Is the New Russia Looking More Like the Old?
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Vladimir Putin berated the US this weekend in terms that echoed the Cold War. Is the New Russia looking more like the old? We look at Kremlin takeovers of energy and the media. What about the imprisonment and mysterious killings of business rivals and political critics? Plus, Iran denies US charges that it armed Shiite groups in Iraq with armor-piercing weaponry. On Reporter's Notebook, the Dixie Chicks and the politics of pop music.
Dixie Chicks Find Vindication, Take Home Five Grammys ()
Two weeks before the Iraq invasion, the Dixie Chicks' lead singer Natalie Maines told a London audience, "We're ashamed the President of the United States is from Texas." The group was banned on country radio. But that was then and this is now. Last night the Dixie Chicks won all five of the Grammy Awards for which they were nominated. Their big hit, "Not Ready to Make Nice," is an unapologetic response to Maines' comment about President Bush. We hear more about the politics of pop music from Geoff Boucher of the Los Angeles Times.
- Geoff Boucher: staff writer for the Los Angeles Times
Military Offers Evidence of Iran Arming Iraqi Shiites ()
Iran is angrily denying US charges that it supplied Shiite groups in Iraq with armor-piercing weaponry. There's still talk about the nature of the briefing where American officials revealed their "evidence." However, once again, the big news today from Baghdad is deadly violence. Liz Sly is Baghdad Bureau Chief for the Chicago Tribune.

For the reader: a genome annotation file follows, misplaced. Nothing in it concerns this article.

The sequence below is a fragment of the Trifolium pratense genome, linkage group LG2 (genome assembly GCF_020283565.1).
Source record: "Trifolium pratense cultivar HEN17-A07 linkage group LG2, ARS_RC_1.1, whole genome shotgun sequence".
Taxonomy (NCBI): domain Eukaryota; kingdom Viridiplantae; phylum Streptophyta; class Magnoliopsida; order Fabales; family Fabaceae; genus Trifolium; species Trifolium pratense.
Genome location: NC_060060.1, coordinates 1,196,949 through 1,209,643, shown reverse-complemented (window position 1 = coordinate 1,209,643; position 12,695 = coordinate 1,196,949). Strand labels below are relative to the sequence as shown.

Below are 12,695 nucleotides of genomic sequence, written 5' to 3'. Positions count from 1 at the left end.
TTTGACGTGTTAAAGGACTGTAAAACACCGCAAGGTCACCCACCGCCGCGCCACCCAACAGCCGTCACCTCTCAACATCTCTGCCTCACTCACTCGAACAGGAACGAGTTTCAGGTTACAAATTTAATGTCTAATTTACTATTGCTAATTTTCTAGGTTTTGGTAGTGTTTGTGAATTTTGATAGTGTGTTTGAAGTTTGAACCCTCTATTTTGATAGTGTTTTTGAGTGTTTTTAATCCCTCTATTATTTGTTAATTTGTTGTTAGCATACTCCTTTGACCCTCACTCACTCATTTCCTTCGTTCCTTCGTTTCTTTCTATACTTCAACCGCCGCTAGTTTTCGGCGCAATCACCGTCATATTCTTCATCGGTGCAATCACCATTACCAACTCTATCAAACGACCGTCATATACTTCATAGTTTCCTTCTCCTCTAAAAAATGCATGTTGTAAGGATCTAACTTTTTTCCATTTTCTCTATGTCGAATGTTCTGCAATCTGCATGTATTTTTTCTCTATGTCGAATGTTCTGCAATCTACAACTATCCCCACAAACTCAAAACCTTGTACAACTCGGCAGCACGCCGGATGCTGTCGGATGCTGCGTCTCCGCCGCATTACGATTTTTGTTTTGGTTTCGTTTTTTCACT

Resurgent Russia, Friend or Foe? ()
The US may not want to resume the Cold War, but Vladimir Putin's Russia shows signs of returning to Soviet-style authoritarianism. The Kremlin is taking over powerful industries and the media. Political critics, business rivals and reporters have been murdered in mysterious circumstances. In Munich this weekend, Putin used an international forum to berate the US for destabilizing the world by ignoring international law. Defense Secretary Robert Gates and the Bush Administration are playing it down, but what does Putin's aggressiveness mean--at home and abroad? We get perspective from journalists and Russia experts, including the attorney for Mikhail Khodorkovsky, the former head of Yukos Oil, who is serving time in a Siberian prison for fraud and tax evasion.
- Fred Weir: correspondent for the Christian Science Monitor
- Robert Amsterdam: attorney for Mikhail Khodorkovsky
- Dmitri Trenin: deputy director of the Carnegie Moscow Center
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